Writing an obituary for my husband and lifelong companion was not something I had planned on doing today but here goes. Daryl Beam was born on June 24, 1946, to William R. and Eloise Alcott Beam. Even though he was born in Jackson, Mississippi, his real home was Montana. Daryl’s family migrated north with a stint in Denver before locating in Billings. Daryl went through grade school, junior high (Lewis & Clark) and high school (West High — Go Bears!) in Billings. His senior year of high school took him to Shattuck St. Mary’s in Faribault, Minnesota, where they forgot to tell him he was a “newbie.” Daryl was fortunate to have two alma maters: West High and Shattuck. Thank goodness — because he loved reunions!!!
After graduating from Shattuck, Daryl ventured back down south, enrolling in Tulane University. His mom and dad both graduated from Louisiana State University (LSU — Geaux Tigers) but Daryl will be the first to tell you he picked Tulane over LSU because Tulane was in New Orleans — Laissez les Bon Temps Roule (let the good times roll). That didn’t stop him from being an LSU fan — one of the best, perhaps. Our wedding vows included my pledge of loyalty to LSU. We have seen the Tigers in Seattle and Green Bay and points in-between. But there is nothing like a game at Tiger Stadium on a Saturday night. As Daryl would say: performance art!!!
Daryl’s love for the outdoors started when he and his dad would spend weekends at Cliff Lake near Ennis or the X-Bar A Ranch south of Big Timber. Back in those days, they would hike into Slough Creek with frying pans, corn meal and bacon drippings in tow. There was nothing better than a fresh fish fried up right on the bank. Luxury.
Daryl’s love of travel also started at an early age. Every summer, the Beam family would ride the train from Billings to New Orleans and back. This love of travel inspired Daryl to start Black Otter Travel. He opened shop in the Hart Albin Building, right across the hall from Marie Halone’s Tea Room. He and Marie (or Fred & Ginger as they referred to themselves) had a long-lasting friendship. It was after Daryl sold the travel agency and moved to Bozeman that we met — New Year’s Eve 1974. The next couple of years were spent “retired” in primitive elegance, living in a log cabin on Sweet Grass Creek with wood burning stoves and a two-seater outhouse. This is where Daryl taught me to fish — and I’ve been hooked ever since.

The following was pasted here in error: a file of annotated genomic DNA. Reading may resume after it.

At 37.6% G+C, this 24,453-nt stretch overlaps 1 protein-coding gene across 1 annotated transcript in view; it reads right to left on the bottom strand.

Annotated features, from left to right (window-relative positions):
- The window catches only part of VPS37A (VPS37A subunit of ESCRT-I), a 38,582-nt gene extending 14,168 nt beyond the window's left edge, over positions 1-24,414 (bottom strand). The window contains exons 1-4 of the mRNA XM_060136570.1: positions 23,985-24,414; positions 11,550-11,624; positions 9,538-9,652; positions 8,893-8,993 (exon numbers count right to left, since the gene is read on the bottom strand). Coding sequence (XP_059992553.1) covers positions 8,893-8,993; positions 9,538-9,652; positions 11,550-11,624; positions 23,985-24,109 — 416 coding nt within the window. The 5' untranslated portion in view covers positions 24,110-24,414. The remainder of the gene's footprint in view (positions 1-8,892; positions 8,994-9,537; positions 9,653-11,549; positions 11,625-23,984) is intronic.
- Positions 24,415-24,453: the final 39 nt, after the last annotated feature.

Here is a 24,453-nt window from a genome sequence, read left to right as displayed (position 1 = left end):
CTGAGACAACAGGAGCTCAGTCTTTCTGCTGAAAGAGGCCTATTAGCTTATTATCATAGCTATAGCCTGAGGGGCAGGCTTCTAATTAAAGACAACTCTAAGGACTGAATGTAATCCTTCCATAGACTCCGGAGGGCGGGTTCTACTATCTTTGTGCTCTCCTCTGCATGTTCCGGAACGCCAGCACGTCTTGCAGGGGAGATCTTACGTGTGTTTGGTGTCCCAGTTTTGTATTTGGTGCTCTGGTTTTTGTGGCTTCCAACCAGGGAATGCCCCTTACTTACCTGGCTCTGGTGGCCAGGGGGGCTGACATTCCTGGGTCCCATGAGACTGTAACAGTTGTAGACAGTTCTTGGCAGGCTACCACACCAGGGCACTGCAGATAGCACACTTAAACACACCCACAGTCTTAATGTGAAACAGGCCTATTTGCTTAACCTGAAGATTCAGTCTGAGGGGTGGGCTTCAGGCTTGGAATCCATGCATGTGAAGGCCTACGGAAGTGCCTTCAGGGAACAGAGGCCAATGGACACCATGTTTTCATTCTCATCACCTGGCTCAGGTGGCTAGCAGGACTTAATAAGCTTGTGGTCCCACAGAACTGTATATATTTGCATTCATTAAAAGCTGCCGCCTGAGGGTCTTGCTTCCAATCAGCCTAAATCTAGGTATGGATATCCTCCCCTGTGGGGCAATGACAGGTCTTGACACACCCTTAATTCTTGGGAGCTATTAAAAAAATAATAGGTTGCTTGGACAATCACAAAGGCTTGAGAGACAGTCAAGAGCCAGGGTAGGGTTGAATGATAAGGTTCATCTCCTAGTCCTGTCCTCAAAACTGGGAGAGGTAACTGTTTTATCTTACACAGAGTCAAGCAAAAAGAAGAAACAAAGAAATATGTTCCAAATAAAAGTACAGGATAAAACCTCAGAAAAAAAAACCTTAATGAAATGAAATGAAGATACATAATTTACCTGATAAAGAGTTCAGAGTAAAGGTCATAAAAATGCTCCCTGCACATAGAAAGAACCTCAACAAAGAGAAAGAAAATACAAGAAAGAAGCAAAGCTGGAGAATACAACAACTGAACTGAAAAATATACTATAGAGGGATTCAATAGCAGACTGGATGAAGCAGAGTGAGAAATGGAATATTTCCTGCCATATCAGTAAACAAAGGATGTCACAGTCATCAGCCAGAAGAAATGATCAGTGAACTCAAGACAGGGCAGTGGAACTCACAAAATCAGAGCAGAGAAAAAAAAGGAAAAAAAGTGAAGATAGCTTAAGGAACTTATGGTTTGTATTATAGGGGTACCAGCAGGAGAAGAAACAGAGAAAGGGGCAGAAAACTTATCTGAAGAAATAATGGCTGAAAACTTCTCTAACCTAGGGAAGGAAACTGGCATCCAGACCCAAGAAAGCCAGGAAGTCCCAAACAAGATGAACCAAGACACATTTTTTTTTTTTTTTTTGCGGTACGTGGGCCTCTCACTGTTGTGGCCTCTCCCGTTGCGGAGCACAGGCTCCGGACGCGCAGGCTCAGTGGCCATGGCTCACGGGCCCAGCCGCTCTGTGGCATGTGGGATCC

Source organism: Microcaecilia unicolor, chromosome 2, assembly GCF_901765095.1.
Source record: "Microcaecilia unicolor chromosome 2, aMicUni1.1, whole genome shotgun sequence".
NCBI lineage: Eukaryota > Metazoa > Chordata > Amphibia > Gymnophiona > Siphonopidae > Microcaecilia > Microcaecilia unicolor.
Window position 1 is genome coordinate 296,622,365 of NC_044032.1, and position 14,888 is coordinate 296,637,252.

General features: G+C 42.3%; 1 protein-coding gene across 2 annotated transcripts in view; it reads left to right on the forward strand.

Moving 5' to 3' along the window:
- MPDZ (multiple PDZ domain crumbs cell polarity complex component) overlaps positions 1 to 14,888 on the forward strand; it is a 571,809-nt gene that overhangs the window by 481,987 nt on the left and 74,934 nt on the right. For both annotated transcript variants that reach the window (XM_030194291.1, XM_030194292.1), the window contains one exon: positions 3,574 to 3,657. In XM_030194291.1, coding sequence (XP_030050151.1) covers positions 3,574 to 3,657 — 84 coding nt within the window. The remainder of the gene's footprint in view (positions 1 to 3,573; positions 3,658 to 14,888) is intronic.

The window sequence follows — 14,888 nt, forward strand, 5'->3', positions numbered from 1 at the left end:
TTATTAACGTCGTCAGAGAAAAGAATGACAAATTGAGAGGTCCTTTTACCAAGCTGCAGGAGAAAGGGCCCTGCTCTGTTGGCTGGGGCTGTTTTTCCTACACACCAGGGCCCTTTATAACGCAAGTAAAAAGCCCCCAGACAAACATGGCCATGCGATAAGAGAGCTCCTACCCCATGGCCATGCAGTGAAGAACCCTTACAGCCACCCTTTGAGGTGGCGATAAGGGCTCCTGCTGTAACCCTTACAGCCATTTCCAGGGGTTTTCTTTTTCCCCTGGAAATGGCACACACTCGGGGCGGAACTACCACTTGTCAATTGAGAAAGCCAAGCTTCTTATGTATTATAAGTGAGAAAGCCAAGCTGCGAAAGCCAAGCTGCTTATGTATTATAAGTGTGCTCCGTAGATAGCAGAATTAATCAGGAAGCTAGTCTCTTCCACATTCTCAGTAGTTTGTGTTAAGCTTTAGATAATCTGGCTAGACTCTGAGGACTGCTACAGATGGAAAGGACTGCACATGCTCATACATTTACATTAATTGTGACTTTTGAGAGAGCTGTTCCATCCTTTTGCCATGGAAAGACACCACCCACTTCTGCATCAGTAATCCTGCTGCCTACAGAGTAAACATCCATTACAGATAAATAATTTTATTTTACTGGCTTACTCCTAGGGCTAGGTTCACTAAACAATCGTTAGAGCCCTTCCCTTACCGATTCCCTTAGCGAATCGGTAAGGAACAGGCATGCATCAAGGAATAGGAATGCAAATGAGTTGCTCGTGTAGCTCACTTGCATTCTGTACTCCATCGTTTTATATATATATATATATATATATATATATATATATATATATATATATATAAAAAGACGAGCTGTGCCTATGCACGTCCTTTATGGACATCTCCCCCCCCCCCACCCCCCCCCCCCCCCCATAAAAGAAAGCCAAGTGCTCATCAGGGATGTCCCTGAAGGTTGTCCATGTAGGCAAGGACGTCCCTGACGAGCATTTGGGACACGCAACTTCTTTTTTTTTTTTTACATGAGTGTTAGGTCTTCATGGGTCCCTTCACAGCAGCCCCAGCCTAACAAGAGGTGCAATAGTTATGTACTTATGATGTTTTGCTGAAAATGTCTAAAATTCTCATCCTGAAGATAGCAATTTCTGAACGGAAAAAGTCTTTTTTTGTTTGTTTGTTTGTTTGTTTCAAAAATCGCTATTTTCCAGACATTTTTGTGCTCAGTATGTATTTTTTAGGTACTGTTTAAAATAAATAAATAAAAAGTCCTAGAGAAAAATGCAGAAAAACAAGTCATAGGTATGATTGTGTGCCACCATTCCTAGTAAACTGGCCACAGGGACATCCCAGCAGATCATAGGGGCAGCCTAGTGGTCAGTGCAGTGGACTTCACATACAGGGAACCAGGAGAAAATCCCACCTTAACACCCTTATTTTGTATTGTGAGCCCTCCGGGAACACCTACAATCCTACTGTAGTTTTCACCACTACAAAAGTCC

Daryl’s 40-year career in real estate began in 1978. He worked with Don and Marilyn Floberg for all 40 of his real estate years. Being part of the #1 real estate firm in the region suited Daryl. He gave so much to his profession through his continuity as a Realtor as well as in leadership roles at the local and state levels. Over the span of his career, he saw just about everything imaginable in a real estate transaction.
Daryl chose his community volunteer activities carefully because he could only give them 110%. When Joan McCracken asked him to be on the first Montana Planned Parenthood Board, the answer was a resounding yes. Daryl was the strongest advocate for women and our rights. The Depot Board was a perfect fit — Daryl helped transform the buildings from pigeon poop to a premier event center. The MSU Billings Food and Wine Festival wine acquisition committee was another great fit — Daryl loves a good glass of wine and he could talk anyone into supporting a cause. We were both really proud of our work with the Yellowstone Art Museum — especially the implementation of the scholarship “lot” that gives everyone the ability to support art education during the once a year Art Auction fundraising event.
You won’t find anyone more committed to clean air, clean water and to protecting the critters that live among us. Daryl spent many years on the State Council of Montana Wilderness Association and as a volunteer for the Montana Conservation Voters. His love for Yellowstone Park began when he was a fishing guide back in 1964. We were committed to hiking as many trails as we could and to fishing in as many back country settings as possible. We found nirvana in Yellowstone so many times. If you are willing to walk those extra few miles to get away from it all you will be rewarded.
Daryl taught me to love travel. We have been all over the world and we have enriched our lives with so many wonderful adventures. Our travels had to include great local food and beverage, great art museums, great theater, great open air markets, great train rides — I think you get the picture. We are both firm believers that anticipating and planning a trip is just as pleasurable as the trip itself. Heck, Daryl already had us booked for several fishing trips this summer.
Daryl passed away on Jan. 18, 2021.
Daryl asked to be cremated. His only sister, Charlotte, and her husband Tom, will be making a trip from Michigan to Montana sometime after COVID has settled down and, together, we will place Daryl’s ashes in their final resting spot — close to a great fishing hole. Then we will invite us all to belly up to a bar somewhere and toast to a wonderful life.
If you wish to remember Daryl, a gift to the Yellowstone Valley Animal Shelter or Yellowstone River Parks Association would really make him smile.
I love you, Daryl. Thank you for 47 wonderful years.